December 2013

SportsTurf provides current, practical and technical content on issues relevant to sports turf managers, including facilities managers. Most readers are athletic field managers from the professional level through parks and recreation, universities.

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Page 34 of 47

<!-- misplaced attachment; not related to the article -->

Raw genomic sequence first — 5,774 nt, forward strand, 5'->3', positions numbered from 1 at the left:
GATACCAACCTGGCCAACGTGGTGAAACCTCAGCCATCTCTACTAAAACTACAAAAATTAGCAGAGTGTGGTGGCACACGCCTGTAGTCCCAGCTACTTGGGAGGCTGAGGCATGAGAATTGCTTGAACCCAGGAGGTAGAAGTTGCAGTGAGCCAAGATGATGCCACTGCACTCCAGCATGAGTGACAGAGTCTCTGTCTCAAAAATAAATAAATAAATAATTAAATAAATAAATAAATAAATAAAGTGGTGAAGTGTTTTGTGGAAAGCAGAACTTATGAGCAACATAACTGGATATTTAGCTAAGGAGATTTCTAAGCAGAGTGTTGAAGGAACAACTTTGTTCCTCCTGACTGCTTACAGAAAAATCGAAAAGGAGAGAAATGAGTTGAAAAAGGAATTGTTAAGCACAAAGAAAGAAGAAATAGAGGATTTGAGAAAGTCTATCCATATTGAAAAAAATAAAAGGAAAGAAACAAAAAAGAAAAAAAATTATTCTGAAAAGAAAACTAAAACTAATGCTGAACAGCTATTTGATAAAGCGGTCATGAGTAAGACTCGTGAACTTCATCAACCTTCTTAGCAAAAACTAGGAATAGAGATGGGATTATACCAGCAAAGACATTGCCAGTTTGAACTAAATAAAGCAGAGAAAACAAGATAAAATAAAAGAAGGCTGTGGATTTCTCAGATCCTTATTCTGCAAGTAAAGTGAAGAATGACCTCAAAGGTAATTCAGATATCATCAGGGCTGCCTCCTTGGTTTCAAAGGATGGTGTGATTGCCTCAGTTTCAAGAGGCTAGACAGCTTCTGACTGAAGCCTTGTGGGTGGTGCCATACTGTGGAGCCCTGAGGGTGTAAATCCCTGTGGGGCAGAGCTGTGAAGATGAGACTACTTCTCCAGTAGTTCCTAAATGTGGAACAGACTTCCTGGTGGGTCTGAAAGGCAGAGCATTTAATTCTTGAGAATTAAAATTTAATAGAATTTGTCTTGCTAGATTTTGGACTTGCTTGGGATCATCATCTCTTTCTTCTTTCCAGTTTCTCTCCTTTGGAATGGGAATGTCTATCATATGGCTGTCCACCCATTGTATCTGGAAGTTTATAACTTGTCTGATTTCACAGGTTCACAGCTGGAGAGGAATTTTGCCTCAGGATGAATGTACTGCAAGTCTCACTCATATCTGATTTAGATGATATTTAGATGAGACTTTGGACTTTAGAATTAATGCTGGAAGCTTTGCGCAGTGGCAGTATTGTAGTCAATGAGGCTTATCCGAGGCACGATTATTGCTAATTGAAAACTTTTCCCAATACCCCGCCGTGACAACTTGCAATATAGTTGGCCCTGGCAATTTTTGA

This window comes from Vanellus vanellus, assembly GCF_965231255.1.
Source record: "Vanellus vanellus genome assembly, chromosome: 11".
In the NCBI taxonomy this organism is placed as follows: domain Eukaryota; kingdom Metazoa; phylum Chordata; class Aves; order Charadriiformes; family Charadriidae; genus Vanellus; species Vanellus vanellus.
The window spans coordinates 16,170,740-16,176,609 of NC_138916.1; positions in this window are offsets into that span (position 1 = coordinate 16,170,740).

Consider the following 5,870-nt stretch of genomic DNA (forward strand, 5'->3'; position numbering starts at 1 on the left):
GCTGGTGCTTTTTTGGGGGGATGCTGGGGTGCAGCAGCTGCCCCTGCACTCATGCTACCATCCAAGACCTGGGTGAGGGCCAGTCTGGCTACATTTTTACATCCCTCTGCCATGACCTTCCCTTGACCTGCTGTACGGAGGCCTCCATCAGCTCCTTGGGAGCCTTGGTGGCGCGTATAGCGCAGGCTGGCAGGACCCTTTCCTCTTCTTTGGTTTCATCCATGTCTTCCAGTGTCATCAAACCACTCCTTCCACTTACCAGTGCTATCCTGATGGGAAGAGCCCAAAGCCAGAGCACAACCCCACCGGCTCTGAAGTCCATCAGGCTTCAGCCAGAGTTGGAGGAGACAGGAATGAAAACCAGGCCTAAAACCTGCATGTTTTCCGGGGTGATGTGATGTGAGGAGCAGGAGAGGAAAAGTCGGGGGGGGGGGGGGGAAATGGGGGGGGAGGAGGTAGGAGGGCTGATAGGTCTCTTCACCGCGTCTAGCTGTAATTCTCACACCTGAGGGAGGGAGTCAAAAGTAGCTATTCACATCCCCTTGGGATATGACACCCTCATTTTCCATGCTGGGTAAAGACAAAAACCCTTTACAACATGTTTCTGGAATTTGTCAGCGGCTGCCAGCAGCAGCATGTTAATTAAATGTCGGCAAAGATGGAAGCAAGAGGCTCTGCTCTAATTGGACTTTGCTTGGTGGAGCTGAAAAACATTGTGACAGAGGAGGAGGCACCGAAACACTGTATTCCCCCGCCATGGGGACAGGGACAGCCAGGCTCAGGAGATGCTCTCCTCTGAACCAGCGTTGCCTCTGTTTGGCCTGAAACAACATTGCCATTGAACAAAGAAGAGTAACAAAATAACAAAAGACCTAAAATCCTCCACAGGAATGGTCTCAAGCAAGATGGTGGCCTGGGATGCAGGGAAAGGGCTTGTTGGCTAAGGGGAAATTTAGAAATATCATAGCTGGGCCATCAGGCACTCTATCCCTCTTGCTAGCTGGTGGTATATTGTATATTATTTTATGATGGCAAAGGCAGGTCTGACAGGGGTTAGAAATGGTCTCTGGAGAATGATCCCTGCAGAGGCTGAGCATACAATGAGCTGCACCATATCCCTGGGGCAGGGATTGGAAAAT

CHALLENGES TD Ameritrade Park Omaha opened in 2011 with the intent of being a multi-use facility. That being said, management has certainly held up their end of the bargain in the short amount of time that the facility has been in use. Aside from being the home of the NCAA Men's College World Series, we also host Creighton University baseball, the College Home Run Derby, RedSky music festival, Omaha Nighthawks football, and in February 2013, hockey! Just the sheer variety of events held at the stadium creates challenges in terms of trying to develop, schedule, and implement an annual management plan for the field. When the College World Series moves in, the stadium is transformed top to bottom. On our end, we are challenged with coordinating our routine field maintenance around all the extra practices, run-throughs, meetings, and additional setup that occurs on the field before the tournament. In particular, we assist ESPN with installing in-ground microphones at home plate and the pitcher's mound. Once those are in the ground, our crew has to be careful not to purposely rake or drag over them as we prepared the field for the games. The summer of 2012 was absolutely brutal. Like much of the nation, we were faced with intense heat and drought conditions for much of June, July, and August. The RedSky Music Festival is about the worst-case scenario you can imagine for a sports field. In mid-July, two-thirds of the field was covered with protective plastic flooring for 10 days. Additionally, a large stage was built in centerfield, and temperatures averaged around 98 degrees for the duration of the event. Needless to say, the field took a severe beating. The Omaha Nighthawks of the United Football League also call our place home. The league has been plagued by financial problems for the last two years, and quite frankly, we weren't sure until September if they were going to play or not. From our stand point, we did as much as we could to the field to prepare despite the uncertainty. This coming February, we are hosting an outdoor hockey event on our field. Although some of the details aren't completely worked out yet, we have a basic understanding on the logistics on building the rink and general set up. However, perhaps the most obvious challenge that remains is how the weather will be for the event, and what measures we need to take to protect the turf. After the event, we will have one month to get the field ready for Creighton baseball in March. ST: What are your specific job responsibilities? What do find most enjoyable? What task is your least favorite and why? Blank: My primary responsibility is to provide the best possible baseball field that I can for the biggest stage in college baseball. One that looks great, but more importantly, plays flawlessly. Far and away, any baseball game is my favorite event, and the College World Series is the most chaotic and the most enjoyable. My least favorite task is, without a doubt, snow removal. I used to look forward to a good blizzard or two during the winter months but assisting the maintenance staff with snow removal has pretty much taken all the joy out of it. ST: How did you get started in turf management? Blank: I got a late start in this industry. I received my bachelor's degree in an unrelated field and spent seven years as a manager of operations in the hospitality industry in the Minneapolis area. Being born and raised in Minnesota, I have always been a big Twins fan and maybe even a bigger fan of the game of baseball itself. In the early 2000s I knew in my heart that the Twins would soon be getting a new outdoor stadium and if I wanted to be a part of that crew I would need to get after it. While continuing to work full time, I returned to school and received my Associate Degree is Sports Turf Management. I began my climb in this industry with internships with the St. Paul Saints and the Milwaukee Brewers followed by my biggest break of all, heading down to Louisville, KY to spend a season with Tom Nielson at Louisville Slugger Field. Following that summer in Louisville, I became the Head Groundskeeper for the Birmingham Barons (through Southern Athletic Fields) for a season. Then the Buffalo Bisons came calling, and I spent three fun seasons in western New York. In the fall of 2010, the opportunity to be the Turf Manager at TD Ameritrade Park Omaha came up and between taking over a brand new facility and returning to the Midwest, it was too good to pass up. Three seasons under my belt and looking forward to many more. CREW MEMBERS; Kyle Poljanac, Alex Sindelar, Joe Morgan, and Brandon Cutler painting the CWS logo. SportsTurf: What channels of communication do you use to reach coaches, administrators and users of your facility? Any tips on communicating well? Blank: For Creighton University games and practices, I deal directly with the coaching staff and also receive information from our Event Manager for the stadium. During the College World Series, every day I speak often with NCAA committee members and again am frequently in contact with the Event Manager. For any other event, I get most of my communications from the Event Manager. We use the standard forms of communications; cell phones, emails, two-way radios, but the most effective is face to face. SportsTurf 35

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